Conservation in Focus: True colours revealed the treatment of a chest of drawers for Marie-Antoinette
Saturday 27th April, 2013 - Wednesday 1st January, 2014
Price: Admission Free
On 9 December 1780 this fabulous chest of drawers (or commode in French) was delivered to the palace of Versailles by the royal cabinet-maker, Jean-Henri Riesener, for the use of Queen Marie-Antoinette in her private study.
The commode was described as being a ‘new model’ in the palace records and it marks a step towards the refined simplicity of Riesener’s later works. He used the lattice-work marquetry and tripartite form for which he was renowned, but embellished the piece with jewel-like gilt bronze mounts that are more delicate and naturalistic than those on his earlier works. These depictions of real flowers – including roses, pinks, narcissi, poppies, lilies-of-the-valley and dahlias – reflect the love of nature which was such an important element in French court fashion at this time and which was a defining characteristic of Marie-Antoinette’s personal taste. In the centre of the frieze, garlanded by flowers, are the Queen’s initials framing the key-hole. The workmanship is of the very highest quality.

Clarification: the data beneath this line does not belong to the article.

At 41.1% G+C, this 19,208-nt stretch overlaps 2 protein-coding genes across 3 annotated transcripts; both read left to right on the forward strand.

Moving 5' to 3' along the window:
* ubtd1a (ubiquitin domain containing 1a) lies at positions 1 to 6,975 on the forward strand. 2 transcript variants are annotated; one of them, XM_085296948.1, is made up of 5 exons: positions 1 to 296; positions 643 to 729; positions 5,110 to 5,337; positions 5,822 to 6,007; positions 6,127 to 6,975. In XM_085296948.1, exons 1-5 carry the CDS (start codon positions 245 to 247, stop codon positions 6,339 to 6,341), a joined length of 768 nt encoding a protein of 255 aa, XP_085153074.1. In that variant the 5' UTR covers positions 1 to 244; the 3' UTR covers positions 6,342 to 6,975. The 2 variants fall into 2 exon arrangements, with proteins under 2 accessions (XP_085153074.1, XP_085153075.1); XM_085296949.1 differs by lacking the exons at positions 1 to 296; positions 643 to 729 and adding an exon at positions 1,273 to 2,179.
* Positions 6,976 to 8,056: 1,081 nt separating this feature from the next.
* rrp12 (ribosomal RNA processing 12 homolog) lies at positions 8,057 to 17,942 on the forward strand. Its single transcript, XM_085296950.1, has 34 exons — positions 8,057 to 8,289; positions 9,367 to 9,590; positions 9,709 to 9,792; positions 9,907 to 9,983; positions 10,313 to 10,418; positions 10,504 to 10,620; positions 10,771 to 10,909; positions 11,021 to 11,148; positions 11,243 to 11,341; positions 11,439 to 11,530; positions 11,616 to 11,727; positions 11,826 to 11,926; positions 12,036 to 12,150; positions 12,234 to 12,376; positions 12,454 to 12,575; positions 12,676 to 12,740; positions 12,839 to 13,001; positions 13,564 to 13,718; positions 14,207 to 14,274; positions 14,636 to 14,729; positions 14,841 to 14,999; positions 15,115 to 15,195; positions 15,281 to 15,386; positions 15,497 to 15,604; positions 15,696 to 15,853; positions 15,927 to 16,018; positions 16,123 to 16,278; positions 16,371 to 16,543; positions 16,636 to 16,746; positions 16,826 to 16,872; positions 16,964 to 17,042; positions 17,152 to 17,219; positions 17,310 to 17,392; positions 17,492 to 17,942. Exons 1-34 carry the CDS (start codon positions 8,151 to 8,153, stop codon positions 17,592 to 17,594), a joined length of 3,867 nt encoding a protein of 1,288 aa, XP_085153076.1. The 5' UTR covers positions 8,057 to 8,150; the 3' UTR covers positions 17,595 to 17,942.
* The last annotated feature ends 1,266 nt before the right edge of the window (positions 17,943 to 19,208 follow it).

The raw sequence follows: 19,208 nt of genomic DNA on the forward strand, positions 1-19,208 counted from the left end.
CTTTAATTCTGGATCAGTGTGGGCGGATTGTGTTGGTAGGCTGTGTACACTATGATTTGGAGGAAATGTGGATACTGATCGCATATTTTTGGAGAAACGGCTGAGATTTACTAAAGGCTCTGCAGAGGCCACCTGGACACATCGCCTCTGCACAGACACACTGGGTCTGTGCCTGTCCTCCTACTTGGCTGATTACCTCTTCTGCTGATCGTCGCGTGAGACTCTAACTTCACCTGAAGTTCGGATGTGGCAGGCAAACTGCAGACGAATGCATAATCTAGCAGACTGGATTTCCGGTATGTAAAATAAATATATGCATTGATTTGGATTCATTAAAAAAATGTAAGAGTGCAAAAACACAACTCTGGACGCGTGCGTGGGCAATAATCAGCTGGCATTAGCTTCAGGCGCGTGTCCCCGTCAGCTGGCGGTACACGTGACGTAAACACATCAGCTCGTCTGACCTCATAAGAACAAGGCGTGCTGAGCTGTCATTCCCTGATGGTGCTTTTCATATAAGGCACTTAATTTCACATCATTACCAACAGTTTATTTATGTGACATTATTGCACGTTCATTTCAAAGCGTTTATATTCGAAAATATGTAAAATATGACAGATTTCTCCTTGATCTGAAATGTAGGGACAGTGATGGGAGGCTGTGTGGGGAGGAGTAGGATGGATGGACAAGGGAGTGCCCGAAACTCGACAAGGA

Based on findings from our recent conservation project, we have digitally reconstructed the colours of the original commode to show you how vibrant and colourful furniture of this type could be, something which is perhaps rather startling to our eyes and which may surprise you with its different appearance.
To see this and to find out more about the exciting conservation findings, visit the exhibition True Colours which is currently on display in the Ritblat Conservation Gallery, on the lower ground floor.
Riesener commode digitally reconstructed original colour scheme Detail of a Riesener commode digitally reconstructed original colour scheme